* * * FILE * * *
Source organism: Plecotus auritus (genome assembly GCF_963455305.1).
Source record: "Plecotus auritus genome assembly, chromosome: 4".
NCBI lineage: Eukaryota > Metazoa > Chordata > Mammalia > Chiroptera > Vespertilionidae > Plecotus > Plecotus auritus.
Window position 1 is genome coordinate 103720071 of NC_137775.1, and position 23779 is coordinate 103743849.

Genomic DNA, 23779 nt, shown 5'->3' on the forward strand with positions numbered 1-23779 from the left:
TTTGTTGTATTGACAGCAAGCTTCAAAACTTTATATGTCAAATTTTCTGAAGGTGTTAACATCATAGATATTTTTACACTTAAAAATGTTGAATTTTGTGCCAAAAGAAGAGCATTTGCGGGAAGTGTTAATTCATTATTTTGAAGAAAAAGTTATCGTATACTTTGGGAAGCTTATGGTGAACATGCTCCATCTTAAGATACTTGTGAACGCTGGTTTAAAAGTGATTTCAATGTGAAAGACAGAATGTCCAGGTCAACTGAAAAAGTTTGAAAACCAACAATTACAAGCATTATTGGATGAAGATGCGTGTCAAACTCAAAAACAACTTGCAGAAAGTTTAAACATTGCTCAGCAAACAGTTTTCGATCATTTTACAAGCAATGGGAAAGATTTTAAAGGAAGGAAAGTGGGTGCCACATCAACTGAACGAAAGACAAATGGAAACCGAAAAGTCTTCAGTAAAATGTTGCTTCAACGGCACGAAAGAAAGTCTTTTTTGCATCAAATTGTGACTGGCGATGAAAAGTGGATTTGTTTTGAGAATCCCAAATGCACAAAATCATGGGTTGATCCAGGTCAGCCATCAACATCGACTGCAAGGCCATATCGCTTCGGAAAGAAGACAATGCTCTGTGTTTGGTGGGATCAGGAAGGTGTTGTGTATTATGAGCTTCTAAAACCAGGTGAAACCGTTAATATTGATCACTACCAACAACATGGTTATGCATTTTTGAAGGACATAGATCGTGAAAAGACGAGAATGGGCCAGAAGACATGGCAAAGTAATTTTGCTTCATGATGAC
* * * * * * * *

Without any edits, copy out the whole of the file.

Source organism: Plecotus auritus (genome assembly GCF_963455305.1).
Source record: "Plecotus auritus genome assembly, chromosome: 4".
NCBI lineage: Eukaryota > Metazoa > Chordata > Mammalia > Chiroptera > Vespertilionidae > Plecotus > Plecotus auritus.
Window position 1 is genome coordinate 103720071 of NC_137775.1, and position 23779 is coordinate 103743849.

Genomic DNA, 23779 nt, shown 5'->3' on the forward strand with positions numbered 1-23779 from the left:
TTTGTTGTATTGACAGCAAGCTTCAAAACTTTATATGTCAAATTTTCTGAAGGTGTTAACATCATAGATATTTTTACACTTAAAAATGTTGAATTTTGTGCCAAAAGAAGAGCATTTGCGGGAAGTGTTAATTCATTATTTTGAAGAAAAAGTTATCGTATACTTTGGGAAGCTTATGGTGAACATGCTCCATCTTAAGATACTTGTGAACGCTGGTTTAAAAGTGATTTCAATGTGAAAGACAGAATGTCCAGGTCAACTGAAAAAGTTTGAAAACCAACAATTACAAGCATTATTGGATGAAGATGCGTGTCAAACTCAAAAACAACTTGCAGAAAGTTTAAACATTGCTCAGCAAACAGTTTTCGATCATTTTACAAGCAATGGGAAAGATTTTAAAGGAAGGAAAGTGGGTGCCACATCAACTGAACGAAAGACAAATGGAAACCGAAAAGTCTTCAGTAAAATGTTGCTTCAACGGCACGAAAGAAAGTCTTTTTTGCATCAAATTGTGACTGGCGATGAAAAGTGGATTTGTTTTGAGAATCCCAAATGCACAAAATCATGGGTTGATCCAGGTCAGCCATCAACATCGACTGCAAGGCCATATCGCTTCGGAAAGAAGACAATGCTCTGTGTTTGGTGGGATCAGGAAGGTGTTGTGTATTATGAGCTTCTAAAACCAGGTGAAACCGTTAATATTGATCACTACCAACAACATGGTTATGCATTTTTGAAGGACATAGATCGTGAAAAGACGAGAATGGGCCAGAAGACATGGCAAAGTAATTTTGCTTCATGATGAC